I have had the opportunity to talk to many people about their financial goals. Some are young and just starting their career. Some are older and starting to realize that their working days are almost over. Regardless of age, financial standing, or political views, the one thing that everyone wants to discuss is retirement. Most people would jump at the opportunity to retire tomorrow if they had the ability. However, even people who love their job and leave work fulfilled every day know that at some point they will stop working.
Planning for retirement is important to everyone because they want to be able to retire when they decide and to continue to live the lifestyle they have grown accustomed to. Social Security alone is not enough to make that happen. Unfortunately, you will never be able to save enough money in the bank throughout your life to retire and keep your same standard of living. Savings accounts usually don’t pay enough to keep up with inflation costs. That means that your money in a savings account is less valuable each year. So… what do you do?
Retirement savings are usually going to consist of a mix of stocks and bonds held in retirement accounts. Which account is right for you? That’s what I want to focus on today. I want to help you understand the best way to maximize your retirement savings and minimize your tax bill. Let’s assume you work for a company that has a 401(k) (or other workplace retirement plan) and figure out what strategy works for the majority of individuals. Where to begin?
401(k) up to Company Match – Does your 401(k) offer a company match? Some plans offer a 100% match up to a certain percent of your contributions. Some offer 25 or 50% matching on contributions. Always take advantage of these matching programs. A 100% match means that you double your money just by making the contribution. Even a 25% match is more than double what you can expect to earn from investing.
Roth IRA – Want to save more? Consider opening a Roth IRA. This account won’t save you money on taxes now, but the account will never be taxed in the future. Another advantage includes the ability to choose your own investments in an IRA. If the 401(k) doesn’t offer a diverse set of low cost funds, you can use this account for those investments. Finally, 401(k)’s have annual fees that can be higher than 1%. Most IRA’s have no fees so that will allow you to save more as well. Consider a Backdoor Roth contribution if your income is too high for regular Roth contributions.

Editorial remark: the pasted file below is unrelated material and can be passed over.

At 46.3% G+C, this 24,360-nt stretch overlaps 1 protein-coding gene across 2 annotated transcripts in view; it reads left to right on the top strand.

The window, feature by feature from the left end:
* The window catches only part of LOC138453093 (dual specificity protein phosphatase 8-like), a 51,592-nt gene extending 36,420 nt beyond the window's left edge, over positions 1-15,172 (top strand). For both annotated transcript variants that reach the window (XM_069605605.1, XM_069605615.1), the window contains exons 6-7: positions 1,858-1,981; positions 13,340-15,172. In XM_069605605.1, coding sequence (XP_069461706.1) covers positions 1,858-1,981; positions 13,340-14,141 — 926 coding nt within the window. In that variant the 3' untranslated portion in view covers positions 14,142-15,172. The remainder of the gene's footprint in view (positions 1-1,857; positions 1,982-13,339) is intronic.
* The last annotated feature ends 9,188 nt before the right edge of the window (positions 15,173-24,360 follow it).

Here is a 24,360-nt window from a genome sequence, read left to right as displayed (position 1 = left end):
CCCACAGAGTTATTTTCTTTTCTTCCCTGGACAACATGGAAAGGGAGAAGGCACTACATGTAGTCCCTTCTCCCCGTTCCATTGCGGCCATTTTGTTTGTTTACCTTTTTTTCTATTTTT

401(k) – Did you max out your Roth contribution for the year? Head back over to your 401(k) plan and max out your contributions.
Brokerage Account – Have you maxed out your Roth and 401(k) and still want to save more for retirement? Go ahead and open a traditional brokerage account to save more. Just make sure to consider your asset location and possible tax savings by having investments in this account along with retirement accounts.
For those of you without a workplace retirement plan, a Traditional or Roth IRA is your first step. Everyone’s situation is going to be different so make sure to consult with a professional before following this advice. However, you will almost certainly need to invest in stocks and bonds to have a successful retirement. Make sure to utilize the tax savings and employer matching from retirement accounts to save as much as you can. The important thing to remember is to start as soon as possible. Saving in any account is better than waiting until you are older. It only gets harder as retirement age gets closer.
Mike Zeiter, CPA/PFS